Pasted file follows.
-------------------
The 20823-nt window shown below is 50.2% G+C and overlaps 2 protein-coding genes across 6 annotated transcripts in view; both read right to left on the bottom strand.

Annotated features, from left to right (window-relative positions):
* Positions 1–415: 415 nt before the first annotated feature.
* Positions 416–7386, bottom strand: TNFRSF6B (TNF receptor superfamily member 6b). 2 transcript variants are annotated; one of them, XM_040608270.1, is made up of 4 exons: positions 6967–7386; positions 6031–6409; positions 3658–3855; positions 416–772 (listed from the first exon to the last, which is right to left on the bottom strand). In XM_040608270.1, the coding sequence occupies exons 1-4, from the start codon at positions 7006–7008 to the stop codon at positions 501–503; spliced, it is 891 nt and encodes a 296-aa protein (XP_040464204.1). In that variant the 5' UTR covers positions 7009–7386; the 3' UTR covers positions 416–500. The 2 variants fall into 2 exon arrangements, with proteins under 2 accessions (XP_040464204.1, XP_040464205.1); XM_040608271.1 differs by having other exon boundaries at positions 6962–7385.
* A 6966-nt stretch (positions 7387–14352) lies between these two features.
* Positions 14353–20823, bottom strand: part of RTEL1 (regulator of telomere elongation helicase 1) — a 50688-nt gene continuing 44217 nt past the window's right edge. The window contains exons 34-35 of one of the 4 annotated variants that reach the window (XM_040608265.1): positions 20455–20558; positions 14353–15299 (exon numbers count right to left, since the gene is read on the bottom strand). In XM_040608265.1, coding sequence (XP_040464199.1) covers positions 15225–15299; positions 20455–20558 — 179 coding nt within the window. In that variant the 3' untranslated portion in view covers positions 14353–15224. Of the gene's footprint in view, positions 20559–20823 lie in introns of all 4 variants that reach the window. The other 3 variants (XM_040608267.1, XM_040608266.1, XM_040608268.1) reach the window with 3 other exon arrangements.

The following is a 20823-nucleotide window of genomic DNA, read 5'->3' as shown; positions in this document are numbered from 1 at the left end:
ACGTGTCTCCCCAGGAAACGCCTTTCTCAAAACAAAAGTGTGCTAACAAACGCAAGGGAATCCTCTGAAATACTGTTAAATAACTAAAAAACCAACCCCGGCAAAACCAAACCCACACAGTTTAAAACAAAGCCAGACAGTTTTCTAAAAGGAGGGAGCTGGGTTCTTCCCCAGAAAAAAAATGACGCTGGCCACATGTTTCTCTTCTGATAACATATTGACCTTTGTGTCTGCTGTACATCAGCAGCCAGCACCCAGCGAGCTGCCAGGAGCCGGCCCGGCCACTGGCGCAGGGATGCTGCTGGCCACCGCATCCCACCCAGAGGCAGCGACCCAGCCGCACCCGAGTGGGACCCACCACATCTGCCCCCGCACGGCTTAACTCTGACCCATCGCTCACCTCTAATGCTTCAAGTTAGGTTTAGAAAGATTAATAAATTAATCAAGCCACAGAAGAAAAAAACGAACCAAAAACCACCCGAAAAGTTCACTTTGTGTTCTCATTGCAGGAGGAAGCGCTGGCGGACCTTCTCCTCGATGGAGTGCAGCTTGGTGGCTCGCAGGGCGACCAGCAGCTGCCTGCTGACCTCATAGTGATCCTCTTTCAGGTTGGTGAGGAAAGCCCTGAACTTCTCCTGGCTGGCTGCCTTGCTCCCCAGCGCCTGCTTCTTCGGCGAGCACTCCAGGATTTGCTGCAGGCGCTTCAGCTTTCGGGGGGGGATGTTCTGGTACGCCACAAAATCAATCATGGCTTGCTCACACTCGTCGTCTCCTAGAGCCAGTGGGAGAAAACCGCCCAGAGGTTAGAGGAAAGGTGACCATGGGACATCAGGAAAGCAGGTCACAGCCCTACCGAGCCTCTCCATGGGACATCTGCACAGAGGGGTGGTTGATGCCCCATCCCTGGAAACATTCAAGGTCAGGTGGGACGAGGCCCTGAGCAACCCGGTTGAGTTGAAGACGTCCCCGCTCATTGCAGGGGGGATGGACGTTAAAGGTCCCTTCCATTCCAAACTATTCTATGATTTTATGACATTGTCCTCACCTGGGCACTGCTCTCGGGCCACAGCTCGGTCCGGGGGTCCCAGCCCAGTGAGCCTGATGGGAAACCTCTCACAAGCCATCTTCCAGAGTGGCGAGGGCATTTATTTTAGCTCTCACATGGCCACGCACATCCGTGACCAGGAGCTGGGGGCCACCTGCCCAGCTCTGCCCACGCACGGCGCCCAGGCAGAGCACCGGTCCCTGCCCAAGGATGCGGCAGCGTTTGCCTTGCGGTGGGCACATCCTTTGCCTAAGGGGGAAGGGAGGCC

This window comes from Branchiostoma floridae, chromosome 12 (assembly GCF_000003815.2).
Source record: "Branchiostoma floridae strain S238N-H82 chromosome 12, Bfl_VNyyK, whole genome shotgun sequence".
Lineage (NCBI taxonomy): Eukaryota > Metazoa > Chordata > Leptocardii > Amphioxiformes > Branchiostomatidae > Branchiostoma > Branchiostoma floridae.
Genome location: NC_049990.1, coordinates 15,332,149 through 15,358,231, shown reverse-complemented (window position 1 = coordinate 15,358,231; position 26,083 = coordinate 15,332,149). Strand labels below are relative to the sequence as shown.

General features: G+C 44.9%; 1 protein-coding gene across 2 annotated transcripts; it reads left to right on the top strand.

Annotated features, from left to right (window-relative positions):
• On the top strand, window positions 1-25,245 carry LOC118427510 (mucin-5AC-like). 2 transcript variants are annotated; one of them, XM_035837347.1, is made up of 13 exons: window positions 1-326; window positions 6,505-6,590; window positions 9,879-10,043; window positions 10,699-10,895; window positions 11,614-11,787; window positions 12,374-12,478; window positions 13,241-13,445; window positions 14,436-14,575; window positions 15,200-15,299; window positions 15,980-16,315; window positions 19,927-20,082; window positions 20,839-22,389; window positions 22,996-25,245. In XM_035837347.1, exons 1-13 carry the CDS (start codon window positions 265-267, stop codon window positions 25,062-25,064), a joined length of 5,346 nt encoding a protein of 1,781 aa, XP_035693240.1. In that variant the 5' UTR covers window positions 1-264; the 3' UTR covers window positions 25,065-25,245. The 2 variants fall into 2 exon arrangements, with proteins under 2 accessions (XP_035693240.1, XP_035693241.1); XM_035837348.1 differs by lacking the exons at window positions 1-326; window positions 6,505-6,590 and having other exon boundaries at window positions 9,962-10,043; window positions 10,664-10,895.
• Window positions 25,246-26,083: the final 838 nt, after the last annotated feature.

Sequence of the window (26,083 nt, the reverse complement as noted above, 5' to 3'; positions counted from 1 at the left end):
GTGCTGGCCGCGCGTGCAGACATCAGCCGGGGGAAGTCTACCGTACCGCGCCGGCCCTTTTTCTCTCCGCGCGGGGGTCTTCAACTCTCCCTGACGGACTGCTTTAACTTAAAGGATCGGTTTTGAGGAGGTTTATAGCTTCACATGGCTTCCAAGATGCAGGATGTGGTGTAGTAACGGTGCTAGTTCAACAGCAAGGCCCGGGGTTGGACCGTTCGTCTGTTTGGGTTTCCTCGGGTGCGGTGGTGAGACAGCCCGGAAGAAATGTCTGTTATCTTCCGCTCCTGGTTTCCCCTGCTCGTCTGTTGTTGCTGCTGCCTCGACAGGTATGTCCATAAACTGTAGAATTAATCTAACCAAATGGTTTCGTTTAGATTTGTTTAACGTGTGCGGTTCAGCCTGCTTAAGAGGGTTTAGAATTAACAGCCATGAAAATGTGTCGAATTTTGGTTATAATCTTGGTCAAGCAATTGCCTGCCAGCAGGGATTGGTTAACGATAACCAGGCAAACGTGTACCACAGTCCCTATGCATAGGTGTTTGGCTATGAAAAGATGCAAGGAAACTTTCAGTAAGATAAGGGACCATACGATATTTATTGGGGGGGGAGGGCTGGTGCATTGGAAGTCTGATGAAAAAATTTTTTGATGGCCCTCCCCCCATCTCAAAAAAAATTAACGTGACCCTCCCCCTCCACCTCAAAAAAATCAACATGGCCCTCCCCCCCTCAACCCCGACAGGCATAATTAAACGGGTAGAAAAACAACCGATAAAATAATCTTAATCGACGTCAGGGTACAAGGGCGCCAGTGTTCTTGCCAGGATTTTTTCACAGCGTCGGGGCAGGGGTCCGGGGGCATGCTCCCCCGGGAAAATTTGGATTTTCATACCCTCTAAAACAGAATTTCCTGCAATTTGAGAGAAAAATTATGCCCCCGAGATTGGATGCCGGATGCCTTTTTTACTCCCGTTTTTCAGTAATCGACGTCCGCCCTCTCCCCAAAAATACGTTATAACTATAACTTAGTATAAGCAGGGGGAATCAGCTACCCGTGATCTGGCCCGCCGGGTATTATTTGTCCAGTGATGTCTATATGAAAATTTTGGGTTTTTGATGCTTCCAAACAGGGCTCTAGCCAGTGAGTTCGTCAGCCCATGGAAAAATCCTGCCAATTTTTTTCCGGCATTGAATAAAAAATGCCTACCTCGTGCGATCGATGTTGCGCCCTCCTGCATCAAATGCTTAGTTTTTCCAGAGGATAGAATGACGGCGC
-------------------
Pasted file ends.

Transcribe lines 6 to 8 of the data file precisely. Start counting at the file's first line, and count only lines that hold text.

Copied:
* Positions 14353–20823, bottom strand: part of RTEL1 (regulator of telomere elongation helicase 1) — a 50688-nt gene continuing 44217 nt past the window's right edge. The window contains exons 34-35 of one of the 4 annotated variants that reach the window (XM_040608265.1): positions 20455–20558; positions 14353–15299 (exon numbers count right to left, since the gene is read on the bottom strand). In XM_040608265.1, coding sequence (XP_040464199.1) covers positions 15225–15299; positions 20455–20558 — 179 coding nt within the window. In that variant the 3' untranslated portion in view covers positions 14353–15224. Of the gene's footprint in view, positions 20559–20823 lie in introns of all 4 variants that reach the window. The other 3 variants (XM_040608267.1, XM_040608266.1, XM_040608268.1) reach the window with 3 other exon arrangements.

The following is a 20823-nucleotide window of genomic DNA, read 5'->3' as shown; positions in this document are numbered from 1 at the left end:
ACGTGTCTCCCCAGGAAACGCCTTTCTCAAAACAAAAGTGTGCTAACAAACGCAAGGGAATCCTCTGAAATACTGTTAAATAACTAAAAAACCAACCCCGGCAAAACCAAACCCACACAGTTTAAAACAAAGCCAGACAGTTTTCTAAAAGGAGGGAGCTGGGTTCTTCCCCAGAAAAAAAATGACGCTGGCCACATGTTTCTCTTCTGATAACATATTGACCTTTGTGTCTGCTGTACATCAGCAGCCAGCACCCAGCGAGCTGCCAGGAGCCGGCCCGGCCACTGGCGCAGGGATGCTGCTGGCCACCGCATCCCACCCAGAGGCAGCGACCCAGCCGCACCCGAGTGGGACCCACCACATCTGCCCCCGCACGGCTTAACTCTGACCCATCGCTCACCTCTAATGCTTCAAGTTAGGTTTAGAAAGATTAATAAATTAATCAAGCCACAGAAGAAAAAAACGAACCAAAAACCACCCGAAAAGTTCACTTTGTGTTCTCATTGCAGGAGGAAGCGCTGGCGGACCTTCTCCTCGATGGAGTGCAGCTTGGTGGCTCGCAGGGCGACCAGCAGCTGCCTGCTGACCTCATAGTGATCCTCTTTCAGGTTGGTGAGGAAAGCCCTGAACTTCTCCTGGCTGGCTGCCTTGCTCCCCAGCGCCTGCTTCTTCGGCGAGCACTCCAGGATTTGCTGCAGGCGCTTCAGCTTTCGGGGGGGGATGTTCTGGTACGCCACAAAATCAATCATGGCTTGCTCACACTCGTCGTCTCCTAGAGCCAGTGGGAGAAAACCGCCCAGAGGTTAGAGGAAAGGTGACCATGGGACATCAGGAAAGCAGGTCACAGCCCTACCGAGCCTCTCCATGGGACATCTGCACAGAGGGGTGGTTGATGCCCCATCCCTGGAAACATTCAAGGTCAGGTGGGACGAGGCCCTGAGCAACCCGGTTGAGTTGAAGACGTCCCCGCTCATTGCAGGGGGGATGGACGTTAAAGGTCCCTTCCATTCCAAACTATTCTATGATTTTATGACATTGTCCTCACCTGGGCACTGCTCTCGGGCCACAGCTCGGTCCGGGGGTCCCAGCCCAGTGAGCCTGATGGGAAACCTCTCACAAGCCATCTTCCAGAGTGGCGAGGGCATTTATTTTAGCTCTCACATGGCCACGCACATCCGTGACCAGGAGCTGGGGGCCACCTGCCCAGCTCTGCCCACGCACGGCGCCCAGGCAGAGCACCGGTCCCTGCCCAAGGATGCGGCAGCGTTTGCCTTGCGGTGGGCACATCCTTTGCCTAAGGGGGAAGGGAGGCC